Science capital refers to all the experiences in a young person’s life that might help them have STEM self-confidence: realising that STEM is in everyday life, knowing or seeing someone like themselves in that role, having an interest in STEM nurtured at school and at home.

It takes the shared actions of parents, teachers and organisations to help develop and grow a young person’s science capital over time. As a parent – talk to your children about where they see science and technology in everyday life and encourage them to think about how that relates to all sorts of jobs and careers (not just those in science and engineering). You don’t need to know the answers, just help them to grow in confidence asking the questions.

There are many resources available to inspire young people and to help them improve their science capital. Visit some of the links below for inspiration:

Apr 122019
 

Yesterday was World Parkinson’s Day – Parkinson’s disease  is a chronic progressive neurodegenerative disease, common in the elderly. More than 10 million people are currently living with the disease worldwide. STEM is contributing to help sufferers of the disease in a variety of ways.

In 2018, China launched its first outpatient service map for patients, which helps sufferers in China easily get information on hospitals with special clinics for the disease. The guidance map has helped patients easily locate outpatient clinics for timely treatment, and receive standardised and long-term treatment and disease management.

Besides personnel in the medical field, tech companies are making their own contributions to making the patients’ lives easier. A stabilising handle which can be attached to spoons and forks helps people counteract hand tremor so that the food won’t be shaken out of the utensil.

In advanced stages of Parkinson’s disease, a patient may also experience a sudden inability to step forward. Dutch scientists from the University of Twente and Radboud University Medical Center developed laser shoes to tackle the problem. Each shoe has a laser projector and will let out a laser beam in front of the other shoe when stepping on the ground. They then give the wearer visual targets to step over.

Also in China, for those who don’t respond to medication or have serious complications, deep brain stimulation (DBS) surgery is now being used. It consists of tiny electrodes implanted into a certain area of the brain to send impulses to specific brain nuclei to treat functional brain disorders. The brain pacemaker acts like a switch in the patient’s brain, which can significantly reduce the symptoms of Parkinson’s disease such as tardiness, movement disorders, muscle stiffness, and tremors, as well as the side effects of medication.

https://news.cgtn.com/news/3d3d414f7755544f33457a6333566d54/index.html

 

 

Apr 092019
 

On 25 March 2019 the Education Scotland STEM team hosted the National STEM Leads Network Event in Glasgow. The event was well attended by local authority, CLPL providers, practitioners and external providers of STEM across Scotland. The day blended national updates together with opportunities for discussion.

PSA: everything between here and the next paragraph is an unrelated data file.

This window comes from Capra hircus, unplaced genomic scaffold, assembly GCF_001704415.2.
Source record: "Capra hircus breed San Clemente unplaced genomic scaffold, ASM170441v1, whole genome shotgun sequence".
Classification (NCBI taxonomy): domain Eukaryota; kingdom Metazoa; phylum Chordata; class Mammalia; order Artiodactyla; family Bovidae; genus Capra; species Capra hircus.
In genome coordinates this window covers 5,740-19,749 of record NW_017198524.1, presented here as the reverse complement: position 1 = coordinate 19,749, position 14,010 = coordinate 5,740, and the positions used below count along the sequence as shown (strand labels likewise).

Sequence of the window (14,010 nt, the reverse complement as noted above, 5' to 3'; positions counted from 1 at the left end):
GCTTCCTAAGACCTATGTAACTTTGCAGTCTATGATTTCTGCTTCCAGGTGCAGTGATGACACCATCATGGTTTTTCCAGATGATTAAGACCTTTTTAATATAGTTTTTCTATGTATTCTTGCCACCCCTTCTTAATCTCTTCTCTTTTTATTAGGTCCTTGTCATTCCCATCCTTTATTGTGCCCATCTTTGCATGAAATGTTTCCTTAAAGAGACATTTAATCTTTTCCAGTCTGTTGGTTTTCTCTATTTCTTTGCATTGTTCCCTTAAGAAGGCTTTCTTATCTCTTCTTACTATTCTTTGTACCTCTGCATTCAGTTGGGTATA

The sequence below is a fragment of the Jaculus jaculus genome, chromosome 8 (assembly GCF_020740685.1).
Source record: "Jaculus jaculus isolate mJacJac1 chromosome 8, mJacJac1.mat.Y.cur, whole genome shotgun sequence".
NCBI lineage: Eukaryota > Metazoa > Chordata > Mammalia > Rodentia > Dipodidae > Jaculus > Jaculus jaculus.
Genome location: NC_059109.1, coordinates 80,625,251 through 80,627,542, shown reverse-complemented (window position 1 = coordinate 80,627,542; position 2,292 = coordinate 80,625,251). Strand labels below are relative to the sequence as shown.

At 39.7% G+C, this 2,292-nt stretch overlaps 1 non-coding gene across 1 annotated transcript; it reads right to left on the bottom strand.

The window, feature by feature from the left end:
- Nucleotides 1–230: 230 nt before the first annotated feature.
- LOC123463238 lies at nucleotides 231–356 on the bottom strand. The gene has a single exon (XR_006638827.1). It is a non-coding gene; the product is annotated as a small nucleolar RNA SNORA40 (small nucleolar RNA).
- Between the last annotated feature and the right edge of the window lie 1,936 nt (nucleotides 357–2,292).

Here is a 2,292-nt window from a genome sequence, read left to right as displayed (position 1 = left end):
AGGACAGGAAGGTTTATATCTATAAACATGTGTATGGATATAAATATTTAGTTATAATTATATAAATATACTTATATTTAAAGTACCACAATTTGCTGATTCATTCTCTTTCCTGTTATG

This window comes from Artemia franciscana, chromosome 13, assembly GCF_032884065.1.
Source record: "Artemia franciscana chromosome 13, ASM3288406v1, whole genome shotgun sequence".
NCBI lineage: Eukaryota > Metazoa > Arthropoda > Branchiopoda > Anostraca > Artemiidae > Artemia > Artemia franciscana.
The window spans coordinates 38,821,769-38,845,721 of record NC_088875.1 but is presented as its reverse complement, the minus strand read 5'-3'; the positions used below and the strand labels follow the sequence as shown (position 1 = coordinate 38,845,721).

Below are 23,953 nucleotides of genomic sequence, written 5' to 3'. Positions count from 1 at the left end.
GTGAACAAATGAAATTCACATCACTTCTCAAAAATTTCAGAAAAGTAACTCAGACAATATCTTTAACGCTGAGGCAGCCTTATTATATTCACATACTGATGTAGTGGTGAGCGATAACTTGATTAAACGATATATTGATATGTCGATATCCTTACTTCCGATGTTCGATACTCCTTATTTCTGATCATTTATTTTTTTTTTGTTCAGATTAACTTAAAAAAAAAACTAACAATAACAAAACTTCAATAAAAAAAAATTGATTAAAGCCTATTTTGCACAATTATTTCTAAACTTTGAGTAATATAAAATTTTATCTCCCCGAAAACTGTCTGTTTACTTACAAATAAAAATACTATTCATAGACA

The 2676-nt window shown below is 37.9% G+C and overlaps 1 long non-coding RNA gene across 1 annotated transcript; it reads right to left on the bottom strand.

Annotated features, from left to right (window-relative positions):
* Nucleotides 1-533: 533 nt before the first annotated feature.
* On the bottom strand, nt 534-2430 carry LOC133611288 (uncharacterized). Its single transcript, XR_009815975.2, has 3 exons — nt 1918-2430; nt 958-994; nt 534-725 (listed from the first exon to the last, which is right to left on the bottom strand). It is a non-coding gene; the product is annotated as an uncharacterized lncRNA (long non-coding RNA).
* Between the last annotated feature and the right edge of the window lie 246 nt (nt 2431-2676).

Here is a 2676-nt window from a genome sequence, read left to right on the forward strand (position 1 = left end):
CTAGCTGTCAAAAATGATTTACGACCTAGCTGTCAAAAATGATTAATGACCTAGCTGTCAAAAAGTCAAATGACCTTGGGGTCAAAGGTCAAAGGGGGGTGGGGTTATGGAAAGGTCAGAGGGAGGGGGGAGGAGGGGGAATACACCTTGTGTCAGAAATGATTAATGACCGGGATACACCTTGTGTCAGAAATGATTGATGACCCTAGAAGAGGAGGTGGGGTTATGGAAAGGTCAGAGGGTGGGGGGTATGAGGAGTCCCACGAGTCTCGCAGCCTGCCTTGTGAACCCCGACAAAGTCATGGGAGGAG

Ian Menzies (Senior Education Officer) shared progress towards actions in the STEM strategy following the publication of the first annual report.  Participants heard about the opportunities available through Phase 1 of the Enhancing Professional Learning in STEM Grants awarded to 24 partners totalling £187 000 and were informed about potential funding for Round 2.

Participants shared what was happening locally and had the opportunity to network with others in regional areas and across Scotland. The 2018 STEM practitioner and provider survey data was shared and participants had the opportunity to reflect on the findings.

During the afternoon, participants had the opportunity to join in with a number of STEM Short Discussions. A variety of discussions were available including SSERC Young STEM Leaders Programme; RAiSE; Gender balance and equalities; Numeracy and Mathematics; Digital learning and teaching; the new Scottish STEM Award scheme; STEM learning in community learning and development settings; Early learning and childcare; Raising attainment; STEM Online directory and Computing science.

Participants were invited to complete evaluations and early indications from these are very positive. Watch this space for information about future network events.

Mar 282019
 

Children from the eight primary schools in the Lochaber High School catchment area attended a STEM (science, technology, engineering and maths) fair at Bun-sgoil Ghàidhlig Loch Abar.

More than 160 children took part in a STEM workshop, shared displays of their own class learning and spoke to local employers about local STEM careers.

The event for Primary 5 pupils was organised by the RAiSE (Raising Aspirations in Science Education) programme which is funded and delivered by The Wood Foundation, Education Scotland, Scottish Government and participating local authorities. RAiSE increases the confidence, skills and networks of teachers in STEM education to motive and inspire learners.

RAiSE was supported in the development and delivery of the event by Lochaber Geopark and DYW West Highland.

Emily Brown, Primary Science Development Officer in the Highland region for RAiSE, said:

“The Lochaber STEM Fair provides a wonderful opportunity for young people, teachers and the local community to come together and inspire, excite and learn from one another about how STEM impacts the region.”

“The highlight of the day was hearing the young people talk so enthusiastically about their displays during the showcase. Motivating learners at a young age and providing the platforms to engage them meaningfully

in STEM is vitally important for creating the workforce the region needs for the future.”